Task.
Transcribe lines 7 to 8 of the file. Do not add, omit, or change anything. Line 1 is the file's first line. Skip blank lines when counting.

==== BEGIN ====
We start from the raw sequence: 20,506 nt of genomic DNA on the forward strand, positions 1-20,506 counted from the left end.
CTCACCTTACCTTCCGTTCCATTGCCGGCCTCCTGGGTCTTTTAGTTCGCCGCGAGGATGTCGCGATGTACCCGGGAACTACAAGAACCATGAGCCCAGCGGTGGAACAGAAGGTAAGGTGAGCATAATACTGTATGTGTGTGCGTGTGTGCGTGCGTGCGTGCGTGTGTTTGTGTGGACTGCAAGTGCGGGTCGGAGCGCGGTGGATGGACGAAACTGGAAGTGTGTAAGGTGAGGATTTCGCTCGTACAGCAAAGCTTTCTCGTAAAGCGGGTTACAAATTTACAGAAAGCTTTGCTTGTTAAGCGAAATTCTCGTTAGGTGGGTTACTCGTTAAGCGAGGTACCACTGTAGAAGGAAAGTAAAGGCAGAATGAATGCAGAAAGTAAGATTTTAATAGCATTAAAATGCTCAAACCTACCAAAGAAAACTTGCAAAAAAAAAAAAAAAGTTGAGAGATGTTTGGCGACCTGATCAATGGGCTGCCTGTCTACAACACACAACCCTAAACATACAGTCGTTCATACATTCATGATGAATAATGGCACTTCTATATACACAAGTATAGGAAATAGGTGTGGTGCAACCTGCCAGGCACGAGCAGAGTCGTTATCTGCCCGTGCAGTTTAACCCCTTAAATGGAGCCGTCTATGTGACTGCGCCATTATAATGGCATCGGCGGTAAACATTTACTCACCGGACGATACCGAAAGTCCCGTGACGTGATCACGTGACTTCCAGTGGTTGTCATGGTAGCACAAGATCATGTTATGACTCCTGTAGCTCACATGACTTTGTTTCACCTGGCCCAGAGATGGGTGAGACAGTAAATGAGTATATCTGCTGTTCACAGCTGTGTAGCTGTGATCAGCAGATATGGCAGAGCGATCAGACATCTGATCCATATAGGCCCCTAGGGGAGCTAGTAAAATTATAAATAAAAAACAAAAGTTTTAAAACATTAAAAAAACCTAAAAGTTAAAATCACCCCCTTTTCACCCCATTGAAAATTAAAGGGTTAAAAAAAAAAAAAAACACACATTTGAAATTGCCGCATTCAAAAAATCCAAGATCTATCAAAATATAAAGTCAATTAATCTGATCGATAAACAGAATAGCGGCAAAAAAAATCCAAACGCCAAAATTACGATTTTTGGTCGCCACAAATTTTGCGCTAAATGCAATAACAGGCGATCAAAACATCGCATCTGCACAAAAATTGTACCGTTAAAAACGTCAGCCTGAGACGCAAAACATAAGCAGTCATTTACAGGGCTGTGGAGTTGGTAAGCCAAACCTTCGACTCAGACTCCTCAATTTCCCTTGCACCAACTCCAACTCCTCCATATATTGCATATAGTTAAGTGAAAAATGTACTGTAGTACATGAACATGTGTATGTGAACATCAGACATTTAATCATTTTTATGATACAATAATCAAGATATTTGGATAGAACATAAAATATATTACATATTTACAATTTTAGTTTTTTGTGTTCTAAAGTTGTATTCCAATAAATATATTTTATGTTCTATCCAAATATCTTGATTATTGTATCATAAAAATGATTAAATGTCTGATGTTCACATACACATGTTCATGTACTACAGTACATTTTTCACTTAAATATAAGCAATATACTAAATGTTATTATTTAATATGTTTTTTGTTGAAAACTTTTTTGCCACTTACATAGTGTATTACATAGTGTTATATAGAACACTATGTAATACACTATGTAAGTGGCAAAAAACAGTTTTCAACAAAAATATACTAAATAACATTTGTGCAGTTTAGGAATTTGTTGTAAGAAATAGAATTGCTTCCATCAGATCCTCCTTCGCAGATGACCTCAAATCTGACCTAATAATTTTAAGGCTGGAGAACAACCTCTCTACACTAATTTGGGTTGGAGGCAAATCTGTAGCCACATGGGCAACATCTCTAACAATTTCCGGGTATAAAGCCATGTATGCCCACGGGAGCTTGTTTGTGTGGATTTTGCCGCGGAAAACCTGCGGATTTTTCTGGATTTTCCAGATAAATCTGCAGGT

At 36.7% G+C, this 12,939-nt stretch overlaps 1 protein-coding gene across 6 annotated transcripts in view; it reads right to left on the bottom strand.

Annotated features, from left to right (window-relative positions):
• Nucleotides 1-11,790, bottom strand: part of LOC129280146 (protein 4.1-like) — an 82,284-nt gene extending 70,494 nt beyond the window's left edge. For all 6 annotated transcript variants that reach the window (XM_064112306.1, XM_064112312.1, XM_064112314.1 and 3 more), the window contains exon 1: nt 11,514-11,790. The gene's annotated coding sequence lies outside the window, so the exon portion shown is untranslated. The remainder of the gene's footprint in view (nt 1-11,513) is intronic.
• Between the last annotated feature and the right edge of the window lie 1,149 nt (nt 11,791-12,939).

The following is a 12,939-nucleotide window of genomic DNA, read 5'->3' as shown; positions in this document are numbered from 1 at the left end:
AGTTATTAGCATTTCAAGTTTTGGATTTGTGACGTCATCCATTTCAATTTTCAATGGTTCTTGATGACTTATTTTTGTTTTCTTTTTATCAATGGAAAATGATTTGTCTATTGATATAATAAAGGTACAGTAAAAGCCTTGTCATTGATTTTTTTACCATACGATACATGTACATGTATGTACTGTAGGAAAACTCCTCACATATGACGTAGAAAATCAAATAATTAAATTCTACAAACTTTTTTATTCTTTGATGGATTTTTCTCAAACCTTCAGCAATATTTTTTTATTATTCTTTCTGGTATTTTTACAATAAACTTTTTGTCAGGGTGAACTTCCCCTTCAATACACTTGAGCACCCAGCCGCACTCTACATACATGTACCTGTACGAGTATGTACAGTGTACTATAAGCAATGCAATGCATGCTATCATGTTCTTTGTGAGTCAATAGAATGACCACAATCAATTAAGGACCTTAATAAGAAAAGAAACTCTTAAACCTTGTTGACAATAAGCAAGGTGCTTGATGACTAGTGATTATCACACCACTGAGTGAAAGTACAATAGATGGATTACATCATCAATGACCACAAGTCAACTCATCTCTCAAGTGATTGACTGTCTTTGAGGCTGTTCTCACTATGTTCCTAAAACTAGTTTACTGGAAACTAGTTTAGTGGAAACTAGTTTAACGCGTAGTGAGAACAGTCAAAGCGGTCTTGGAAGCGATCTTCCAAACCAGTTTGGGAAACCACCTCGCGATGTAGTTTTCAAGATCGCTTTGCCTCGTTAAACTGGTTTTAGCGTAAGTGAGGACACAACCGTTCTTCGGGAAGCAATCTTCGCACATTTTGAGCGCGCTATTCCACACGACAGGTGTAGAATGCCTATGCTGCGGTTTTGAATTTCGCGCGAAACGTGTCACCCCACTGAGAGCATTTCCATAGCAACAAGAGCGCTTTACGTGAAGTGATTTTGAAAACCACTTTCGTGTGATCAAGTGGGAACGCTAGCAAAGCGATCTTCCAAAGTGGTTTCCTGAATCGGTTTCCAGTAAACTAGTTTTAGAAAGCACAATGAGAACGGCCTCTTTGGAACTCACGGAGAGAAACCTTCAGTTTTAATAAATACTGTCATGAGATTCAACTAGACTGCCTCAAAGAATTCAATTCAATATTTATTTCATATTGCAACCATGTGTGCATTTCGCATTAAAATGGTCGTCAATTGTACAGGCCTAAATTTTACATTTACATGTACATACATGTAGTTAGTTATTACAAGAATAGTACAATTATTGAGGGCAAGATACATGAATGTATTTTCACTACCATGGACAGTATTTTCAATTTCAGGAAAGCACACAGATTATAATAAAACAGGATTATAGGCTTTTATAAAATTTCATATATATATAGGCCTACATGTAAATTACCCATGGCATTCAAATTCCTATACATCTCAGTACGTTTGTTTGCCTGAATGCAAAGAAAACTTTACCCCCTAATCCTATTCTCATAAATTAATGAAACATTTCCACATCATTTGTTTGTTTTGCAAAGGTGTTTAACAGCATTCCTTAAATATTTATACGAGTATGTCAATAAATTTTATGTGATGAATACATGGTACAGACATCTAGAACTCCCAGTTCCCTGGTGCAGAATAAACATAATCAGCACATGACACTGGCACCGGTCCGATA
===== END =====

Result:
The following is a 12,939-nucleotide window of genomic DNA, read 5'->3' as shown; positions in this document are numbered from 1 at the left end:
AGTTATTAGCATTTCAAGTTTTGGATTTGTGACGTCATCCATTTCAATTTTCAATGGTTCTTGATGACTTATTTTTGTTTTCTTTTTATCAATGGAAAATGATTTGTCTATTGATATAATAAAGGTACAGTAAAAGCCTTGTCATTGATTTTTTTACCATACGATACATGTACATGTATGTACTGTAGGAAAACTCCTCACATATGACGTAGAAAATCAAATAATTAAATTCTACAAACTTTTTTATTCTTTGATGGATTTTTCTCAAACCTTCAGCAATATTTTTTTATTATTCTTTCTGGTATTTTTACAATAAACTTTTTGTCAGGGTGAACTTCCCCTTCAATACACTTGAGCACCCAGCCGCACTCTACATACATGTACCTGTACGAGTATGTACAGTGTACTATAAGCAATGCAATGCATGCTATCATGTTCTTTGTGAGTCAATAGAATGACCACAATCAATTAAGGACCTTAATAAGAAAAGAAACTCTTAAACCTTGTTGACAATAAGCAAGGTGCTTGATGACTAGTGATTATCACACCACTGAGTGAAAGTACAATAGATGGATTACATCATCAATGACCACAAGTCAACTCATCTCTCAAGTGATTGACTGTCTTTGAGGCTGTTCTCACTATGTTCCTAAAACTAGTTTACTGGAAACTAGTTTAGTGGAAACTAGTTTAACGCGTAGTGAGAACAGTCAAAGCGGTCTTGGAAGCGATCTTCCAAACCAGTTTGGGAAACCACCTCGCGATGTAGTTTTCAAGATCGCTTTGCCTCGTTAAACTGGTTTTAGCGTAAGTGAGGACACAACCGTTCTTCGGGAAGCAATCTTCGCACATTTTGAGCGCGCTATTCCACACGACAGGTGTAGAATGCCTATGCTGCGGTTTTGAATTTCGCGCGAAACGTGTCACCCCACTGAGAGCATTTCCATAGCAACAAGAGCGCTTTACGTGAAGTGATTTTGAAAACCACTTTCGTGTGATCAAGTGGGAACGCTAGCAAAGCGATCTTCCAAAGTGGTTTCCTGAATCGGTTTCCAGTAAACTAGTTTTAGAAAGCACAATGAGAACGGCCTCTTTGGAACTCACGGAGAGAAACCTTCAGTTTTAATAAATACTGTCATGAGATTCAACTAGACTGCCTCAAAGAATTCAATTCAATATTTATTTCATATTGCAACCATGTGTGCATTTCGCATTAAAATGGTCGTCAATTGTACAGGCCTAAATTTTACATTTACATGTACATACATGTAGTTAGTTATTACAAGAATAGTACAATTATTGAGGGCAAGATACATGAATGTATTTTCACTACCATGGACAGTATTTTCAATTTCAGGAAAGCACACAGATTATAATAAAACAGGATTATAGGCTTTTATAAAATTTCATATATATATAGGCCTACATGTAAATTACCCATGGCATTCAAATTCCTATACATCTCAGTACGTTTGTTTGCCTGAATGCAAAGAAAACTTTACCCCCTAATCCTATTCTCATAAATTAATGAAACATTTCCACATCATTTGTTTGTTTTGCAAAGGTGTTTAACAGCATTCCTTAAATATTTATACGAGTATGTCAATAAATTTTATGTGATGAATACATGGTACAGACATCTAGAACTCCCAGTTCCCTGGTGCAGAATAAACATAATCAGCACATGACACTGGCACCGGTCCGATA